Meaning & Right Of An Unpaid Seller
According to section 45(a), The seller of goods is deemed to be an unpaid seller if:-
1) The whole of the price has not been paid (or) tendered and the seller had an immediate right of action for the price.
2) When a bill of exchange (or) other negotiable instrument was given as payment, but the same has been dishonored, unless and until this payment was an absolute and not a conditional payment.
Any person who is in a position of a seller is also a seller and may exercise the rights conferred upon an ‘Unpaid seller’ in the above-said circumstances.
Rights of an unpaid seller: An unpaid seller has been expressly given the right against the goods as well as the buyer personally which has been discussed below:- Rights of the unpaid seller may broadly be classified under two heads
(1) rights against the goods.
(2) Right against the buyer personally.
(1) Rights against the goods: Again it was classified into two types:-
(i) Where the property in the goods has passed:
(ii) Where the property in the Goods has not passed
(i) Where the property in the goods has passed: Again it has been classified into three types
(a) Right of Lien. (b) Right of stoppage in transit and
(C) Right of re-sale.
(a) Right of Lien : (Section 46(1)(a) and 47 to 49) The word ‘Lien’ means a right to retain possession. An unpaid seller, who is in possession of the goods, is entitled to remain them until payment (or) tender of the price in the following cases:-
- Where the goods have been sold without any stipulation as to credit (or)
- Where the goods have been sold on credit but the terms of credit have expired (or)
- Where the buyer becomes insolvent.
(b) Right of stoppage in transit: (section 46(1)(b) and 50 to 52) The unpaid seller has the right of stopping the goods in transit after he has parted with their possession to a carrier, in case of insolvency of the buyer. The right is exercisable by the seller only if the following conditions are fulfilled:-
1. The seller must be unpaid.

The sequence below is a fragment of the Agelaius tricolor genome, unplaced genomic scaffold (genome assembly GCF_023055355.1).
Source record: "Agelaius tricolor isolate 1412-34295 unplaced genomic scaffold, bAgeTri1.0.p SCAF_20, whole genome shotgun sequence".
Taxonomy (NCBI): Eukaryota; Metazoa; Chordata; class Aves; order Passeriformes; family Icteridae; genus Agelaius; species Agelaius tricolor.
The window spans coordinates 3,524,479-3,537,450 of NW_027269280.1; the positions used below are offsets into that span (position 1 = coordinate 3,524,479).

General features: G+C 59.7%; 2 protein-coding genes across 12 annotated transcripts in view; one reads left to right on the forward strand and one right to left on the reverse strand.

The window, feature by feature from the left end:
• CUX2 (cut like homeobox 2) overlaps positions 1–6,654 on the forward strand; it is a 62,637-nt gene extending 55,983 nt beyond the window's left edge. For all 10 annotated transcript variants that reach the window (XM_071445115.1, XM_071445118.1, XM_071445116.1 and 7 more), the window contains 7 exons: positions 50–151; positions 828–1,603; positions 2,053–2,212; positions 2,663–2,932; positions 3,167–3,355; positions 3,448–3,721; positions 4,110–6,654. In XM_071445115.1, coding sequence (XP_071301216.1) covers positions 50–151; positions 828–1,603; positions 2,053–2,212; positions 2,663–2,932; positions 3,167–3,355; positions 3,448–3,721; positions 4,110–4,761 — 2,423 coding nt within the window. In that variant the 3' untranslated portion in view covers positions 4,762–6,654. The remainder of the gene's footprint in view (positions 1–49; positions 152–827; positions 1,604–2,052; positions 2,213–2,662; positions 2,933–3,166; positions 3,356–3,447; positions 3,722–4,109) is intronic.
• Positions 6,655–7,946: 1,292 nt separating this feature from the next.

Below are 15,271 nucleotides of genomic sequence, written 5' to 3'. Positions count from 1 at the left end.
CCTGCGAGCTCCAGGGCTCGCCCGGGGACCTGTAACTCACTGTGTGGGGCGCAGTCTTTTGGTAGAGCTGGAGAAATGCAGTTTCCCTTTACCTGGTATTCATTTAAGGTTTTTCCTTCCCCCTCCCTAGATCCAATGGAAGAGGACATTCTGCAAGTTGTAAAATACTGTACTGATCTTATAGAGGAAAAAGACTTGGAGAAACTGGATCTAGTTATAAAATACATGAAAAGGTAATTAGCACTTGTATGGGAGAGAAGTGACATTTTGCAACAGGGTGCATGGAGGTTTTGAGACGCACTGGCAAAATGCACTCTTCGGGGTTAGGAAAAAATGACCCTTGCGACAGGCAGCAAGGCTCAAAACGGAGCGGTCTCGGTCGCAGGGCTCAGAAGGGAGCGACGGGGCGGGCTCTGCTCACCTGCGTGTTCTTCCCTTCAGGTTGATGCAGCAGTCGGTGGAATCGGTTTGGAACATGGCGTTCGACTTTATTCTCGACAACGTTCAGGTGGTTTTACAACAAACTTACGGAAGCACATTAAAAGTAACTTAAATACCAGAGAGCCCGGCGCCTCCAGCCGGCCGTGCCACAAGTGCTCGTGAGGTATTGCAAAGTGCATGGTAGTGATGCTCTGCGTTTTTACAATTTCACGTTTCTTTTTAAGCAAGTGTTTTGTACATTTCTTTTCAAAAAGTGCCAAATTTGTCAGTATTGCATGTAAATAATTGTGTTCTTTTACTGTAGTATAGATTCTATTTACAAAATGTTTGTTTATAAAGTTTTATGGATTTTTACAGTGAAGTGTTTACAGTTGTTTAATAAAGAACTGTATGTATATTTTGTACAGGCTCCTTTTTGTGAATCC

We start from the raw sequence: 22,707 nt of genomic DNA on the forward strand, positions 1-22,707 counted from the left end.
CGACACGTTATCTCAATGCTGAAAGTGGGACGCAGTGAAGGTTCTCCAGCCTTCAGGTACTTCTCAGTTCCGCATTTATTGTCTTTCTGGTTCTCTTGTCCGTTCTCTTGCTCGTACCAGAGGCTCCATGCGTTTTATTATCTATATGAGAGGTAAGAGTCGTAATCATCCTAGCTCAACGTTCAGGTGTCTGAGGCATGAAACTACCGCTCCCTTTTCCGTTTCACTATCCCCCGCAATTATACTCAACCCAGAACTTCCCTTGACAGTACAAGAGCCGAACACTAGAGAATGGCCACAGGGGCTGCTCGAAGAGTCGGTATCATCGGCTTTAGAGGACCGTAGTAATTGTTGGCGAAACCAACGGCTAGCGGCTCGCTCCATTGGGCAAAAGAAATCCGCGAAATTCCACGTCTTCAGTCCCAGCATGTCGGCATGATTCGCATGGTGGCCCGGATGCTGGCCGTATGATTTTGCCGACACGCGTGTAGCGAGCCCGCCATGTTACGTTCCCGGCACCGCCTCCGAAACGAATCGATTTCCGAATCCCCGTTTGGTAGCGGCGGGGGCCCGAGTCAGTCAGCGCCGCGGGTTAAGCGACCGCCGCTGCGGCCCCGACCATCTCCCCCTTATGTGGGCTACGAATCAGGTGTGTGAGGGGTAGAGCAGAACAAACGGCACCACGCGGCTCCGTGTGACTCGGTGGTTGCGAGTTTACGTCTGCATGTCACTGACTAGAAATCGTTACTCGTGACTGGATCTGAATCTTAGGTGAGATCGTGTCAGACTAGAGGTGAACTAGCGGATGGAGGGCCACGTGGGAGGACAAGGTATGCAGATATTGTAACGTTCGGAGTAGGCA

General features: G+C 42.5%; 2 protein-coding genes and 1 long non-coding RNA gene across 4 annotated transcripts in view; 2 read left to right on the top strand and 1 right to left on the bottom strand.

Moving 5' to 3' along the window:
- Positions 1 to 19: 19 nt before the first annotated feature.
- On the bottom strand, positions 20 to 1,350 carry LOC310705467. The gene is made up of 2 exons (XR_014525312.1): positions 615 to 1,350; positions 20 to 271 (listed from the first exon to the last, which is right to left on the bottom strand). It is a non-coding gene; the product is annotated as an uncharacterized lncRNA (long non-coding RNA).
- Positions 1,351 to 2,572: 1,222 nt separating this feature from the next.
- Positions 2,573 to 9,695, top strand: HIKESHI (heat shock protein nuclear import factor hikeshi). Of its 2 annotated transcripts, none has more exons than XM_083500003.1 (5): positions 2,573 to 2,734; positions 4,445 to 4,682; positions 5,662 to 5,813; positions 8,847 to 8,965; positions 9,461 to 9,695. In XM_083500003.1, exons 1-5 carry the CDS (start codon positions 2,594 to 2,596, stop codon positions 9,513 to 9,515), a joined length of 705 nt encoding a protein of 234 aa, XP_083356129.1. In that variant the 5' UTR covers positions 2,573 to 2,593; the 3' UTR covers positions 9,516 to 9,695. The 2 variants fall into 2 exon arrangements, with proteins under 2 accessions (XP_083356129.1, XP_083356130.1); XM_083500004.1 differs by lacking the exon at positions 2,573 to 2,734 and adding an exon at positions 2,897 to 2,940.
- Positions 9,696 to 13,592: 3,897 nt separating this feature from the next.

2. He must have parted with the possession of goods.
3. The goods must be in transit.
4. The buyer must have become insolvent.
5. The right is subject to provisions of the act.
(C) Right of re-sale: (Section 46(1)(C) and 54) The unpaid seller can resell the goods if:-
1) The seller has exercised the right of lien (or) stoppage of goods in transit.
2) Where the goods are of perishable nature (or)
3) When the seller has given notice to the buyer of his intention to resell the goods. However, the notice by the seller has not required if the goods are perishable.
4) The buyer fails to pay the price within a reasonable time.
(ii) where the property in the Goods has not passed: (section 46(2)) Where the property in goods has not passed to the buyer, an unpaid seller has, in addition to his other remedies, a right of withholding delivery similar to and co-extensive with his rights of lien and stoppage in transit where the property has passed to the buyer.
2. Rights against the buyer personally: An unpaid seller can enforce certain rights against the goods as well as the buyer personally. The rights which an unpaid seller may enforce against the buyer personally is called the rights in personam as against the right in rem (i.e.., rights against the goods), and are in addition to his rights against the goods. The rights in personam are as follows:-
(a) Suit for price: (Section 55) (a) Where under a contract of sale the property in the goods has passed to the buyer, and the buyer wrongfully neglects (or) refuses to pay the price, the seller can sue the buyer for the price of the goods. (Section 55(1).
(b) Where a property has not passed under the contract of sale and the price is payable on a certain day irrespective of delivery and the buyer wrongfully neglects (or) refuses to pay such price, the seller may sue him for the price although the property in the Goods has not passed and the goods have not been appropriated to the contract. (Section 55(2).
(b) Suit for damages for non-acceptance: (section 56) An unpaid seller has the right to sue the buyer for recovery of damages if the seller is ready and willing to deliver the goods to the buyer as per the terms of the contract; but the buyer wrongfully neglects (or) refuses to accept the goods. As regards the measure of damages, section 73 of the Indian contract Act, 1872, applies.
(C) Suit for damages for repudiation of contract: (section 60) Where the buyer repudiates the contract before the date of delivery, the seller may either:- 1) Treat the contract as subsisting and wait till the date of delivery. 2) He may treat the contract as rescinded and sue for damages for the breach. This rule is known as the ‘Rule of anticipatory breach of contract’.
(d) suit for interest: (section 61(2)(a)) In case of breach of contract on the part of the buyer, while filing a suit for the price, the seller may sue the buyer for interest from the date of the tender of the goods (or) from the date on which the price was payable.